Photo from the left: Professor Anthony Phillips from Biological Sciences, CHEMMAT’s Dr Michael Hodgson, CHEMMAT PhD candidate Yixuan (Jennifer) Wang, CHEMMAT’s Professor Wei Gao

Yixuan (Jennifer) Wang

Thesis title: Electrospun silicon oxycarbide fibre mats and its composites: Fabrication and properties

Supervisors: Professor Wei Gao, Dr Filicia Wicaksana

 

 

 

Xiaoyu Yue

Thesis title: Titanium Dioxide-Based Nanocomposites as Highly Efficient Electrocatalysts for Methanol Oxidation Reaction

Supervisors: Professor Wei Gao, Dr Filicia Wicaksana

Abstract: With the fast-increasing energy demands and rapid depletion of fossil fuel resources, direct methanol fuel cells (DMFCs), as an alternate clean energy source, are becoming one of the most promising replacements for fossil fuels. DMFCs have several advantages including high specific energy, high energy conversion efficiency, easy to operate, easy to transport, and clean for portable applications. Platinum-based catalysts are the most widely preferred anode catalysts for methanol oxidation reaction in DMFCs. However, the sluggish anodic kinetics, high cost of noble metals and unstable carbon supporting materials have hindered their wide applications. Therefore, exploring and developing low-cost, high-performance, and durable anode catalysts have been the major challenge for the application of DFMCs. The combination of metal particles, carbon materials, and TiO2 has been considered as the promising pattern to improve its conductivity.

We designed and prepared novel non-precious metal Ni/TiO2-C catalysts for methanol oxidation reaction. With improved surface area and enhanced conductivity, this catalyst displayed superior catalytic performance and stability. As a non-precious metal catalyst, this new-style catalysts significantly reduced the cost of Pt containing catalysts and open a new path for the development of a large scale methanol oxidation catalysts.

 

 

 

Sina Sheikholeslami

Thesis title: Long-term Field-Performance of Waterborne Coatings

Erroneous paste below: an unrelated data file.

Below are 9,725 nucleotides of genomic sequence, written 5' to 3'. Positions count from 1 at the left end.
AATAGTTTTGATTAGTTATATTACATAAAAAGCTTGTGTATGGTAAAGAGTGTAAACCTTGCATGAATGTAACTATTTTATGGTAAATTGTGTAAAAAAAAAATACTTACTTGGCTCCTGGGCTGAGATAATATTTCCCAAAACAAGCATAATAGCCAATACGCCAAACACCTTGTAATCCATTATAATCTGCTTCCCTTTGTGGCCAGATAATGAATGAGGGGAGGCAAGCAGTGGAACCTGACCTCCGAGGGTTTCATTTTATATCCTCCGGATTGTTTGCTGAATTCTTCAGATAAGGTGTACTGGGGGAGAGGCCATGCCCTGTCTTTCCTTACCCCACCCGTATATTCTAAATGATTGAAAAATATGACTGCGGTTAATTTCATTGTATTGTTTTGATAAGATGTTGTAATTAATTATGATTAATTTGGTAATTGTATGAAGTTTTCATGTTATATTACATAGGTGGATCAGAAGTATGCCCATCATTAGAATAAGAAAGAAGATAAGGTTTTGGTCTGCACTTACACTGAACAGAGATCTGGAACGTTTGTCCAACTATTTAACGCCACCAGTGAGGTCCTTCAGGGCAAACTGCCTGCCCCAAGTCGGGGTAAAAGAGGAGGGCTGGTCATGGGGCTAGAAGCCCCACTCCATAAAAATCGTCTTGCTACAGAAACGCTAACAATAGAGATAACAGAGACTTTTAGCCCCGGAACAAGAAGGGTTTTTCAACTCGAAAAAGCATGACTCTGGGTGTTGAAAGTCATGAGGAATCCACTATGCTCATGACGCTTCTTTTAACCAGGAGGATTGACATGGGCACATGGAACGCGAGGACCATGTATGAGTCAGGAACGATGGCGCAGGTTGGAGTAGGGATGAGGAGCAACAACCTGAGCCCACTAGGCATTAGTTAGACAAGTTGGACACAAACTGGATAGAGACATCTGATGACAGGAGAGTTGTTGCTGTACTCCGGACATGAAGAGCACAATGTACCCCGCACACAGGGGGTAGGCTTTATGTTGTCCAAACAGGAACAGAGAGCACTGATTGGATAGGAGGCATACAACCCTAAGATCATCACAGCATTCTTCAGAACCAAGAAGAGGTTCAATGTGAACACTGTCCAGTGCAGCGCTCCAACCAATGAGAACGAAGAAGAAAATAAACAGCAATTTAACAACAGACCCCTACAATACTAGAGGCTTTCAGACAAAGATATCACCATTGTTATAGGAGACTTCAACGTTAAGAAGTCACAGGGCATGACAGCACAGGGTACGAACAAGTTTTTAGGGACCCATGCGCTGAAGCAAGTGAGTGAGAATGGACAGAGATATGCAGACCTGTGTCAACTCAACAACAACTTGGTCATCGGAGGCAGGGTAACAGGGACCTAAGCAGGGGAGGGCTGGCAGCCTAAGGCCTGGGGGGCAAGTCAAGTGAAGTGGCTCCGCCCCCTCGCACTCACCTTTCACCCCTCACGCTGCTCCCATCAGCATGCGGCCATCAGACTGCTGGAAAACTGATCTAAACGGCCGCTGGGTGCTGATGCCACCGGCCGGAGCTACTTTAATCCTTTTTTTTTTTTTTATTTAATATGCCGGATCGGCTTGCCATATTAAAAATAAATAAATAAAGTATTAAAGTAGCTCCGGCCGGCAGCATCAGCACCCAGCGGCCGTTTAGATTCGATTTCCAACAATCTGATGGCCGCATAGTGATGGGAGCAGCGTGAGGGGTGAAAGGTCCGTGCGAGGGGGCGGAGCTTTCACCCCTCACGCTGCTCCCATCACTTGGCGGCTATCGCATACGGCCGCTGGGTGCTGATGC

Supervisors: Professor Wei Gao, Professor David Williams

Abstract: The long-term field performance of several environmental-friendly coating systems was evaluated via both conventional methods and a newly-developed test. We used the full waterborne non-hazardous Chrome-free materials which were developed by Fletcher Steel in NZ with Beckers Group in the UK to substitute Chrome-contained roofing products in Australasia. The new corrosion evaluation process was designed to be a rapid assessment technique, involving a modified Damage Tolerance Test (DTT) developed by NASA, the Scanning Vibrating Electrode Technique (SVET), and natural exposure at Muriwai Beach, Auckland.

Our modified DTT was capable of ranking the coating systems regarding their corrosion performance in only 7 days. Electrochemical Impedance Spectroscopy (EIS) and Open Circuit Potentiometric (OCP) investigations illustrated that our modified DTT could have superior or inferior corrosion performance of Cr containing coatings with different organic layers, substrates, corrosion inhibitors, and thicknesses. Cut-edge corrosion comparison of these coatings was also successfully conducted via a novel approach of SVET technique, which gives the time-lapse current density mapping and corrosion mass loss of cut-edges. Most importantly, the ranking order and performance evaluation using our modified DTT and SVET tests matched the same trend with samples exposed at Muriwai Beach for 24 months, showed this technique is promise as a predictive and rapid indicator of real-world corrosion performance.

Top – Examples of poor (left), moderate (middle), and good (right) corrosion performance observed via natural exposure test; panels were exposed at Muriwai Beach Exposure Site in Auckland for at least 24 months.

Bottom – Examples of Poor (top), moderate (middle), and good (bottom) cut-edge corrosion resistance achieved by SVET’s current density mapping. The top sample illustrates severe anodic current density and high corrosion loss.

 

 

 

Photo from Left: CHEMMAT’s Dr Jenny Malmstrom, CHEMMAT PhD candidate Isabela Monteiro

Isabela Monteiro

PhD student Isabela Monteiro defended 5th of Feb and graduated on 2nd June.

Thesis title: Co-assembly of block copolymer thin films and signaling molecules for stimuli-responsive biointerface

Supervisors: Dr Jenny Malmstrom,  Dr Sue McGlashan

 

 

Farzam Shahni

19/2/21 (defence date) and 22/4/21 (submission date)

Thesis title: Minimum Variance Benchmark and Performance Assessment for PID Controllers

Supervisor: Professor Brent Young, Co-supervisor: Dr Wei Yu

 

 

Mohamed Dabbour

26/5/21 (defence date)

Thesis title: Integrated Geothermal Process and Reservoir Management

Supervisor: Dr Wei Yu, Co-Supervisors: Professor Brent Young and Professor Rosalind Archer

 

 

 

Pascal Lavoie

Thesis title: On the factors affecting Alumina Dissolution in Industrial Reduction Cells

Supervisors: Professor Mark P Taylor, Professor James B Metson

Completed Oral exam November 2020

 

 

 

 

 

 

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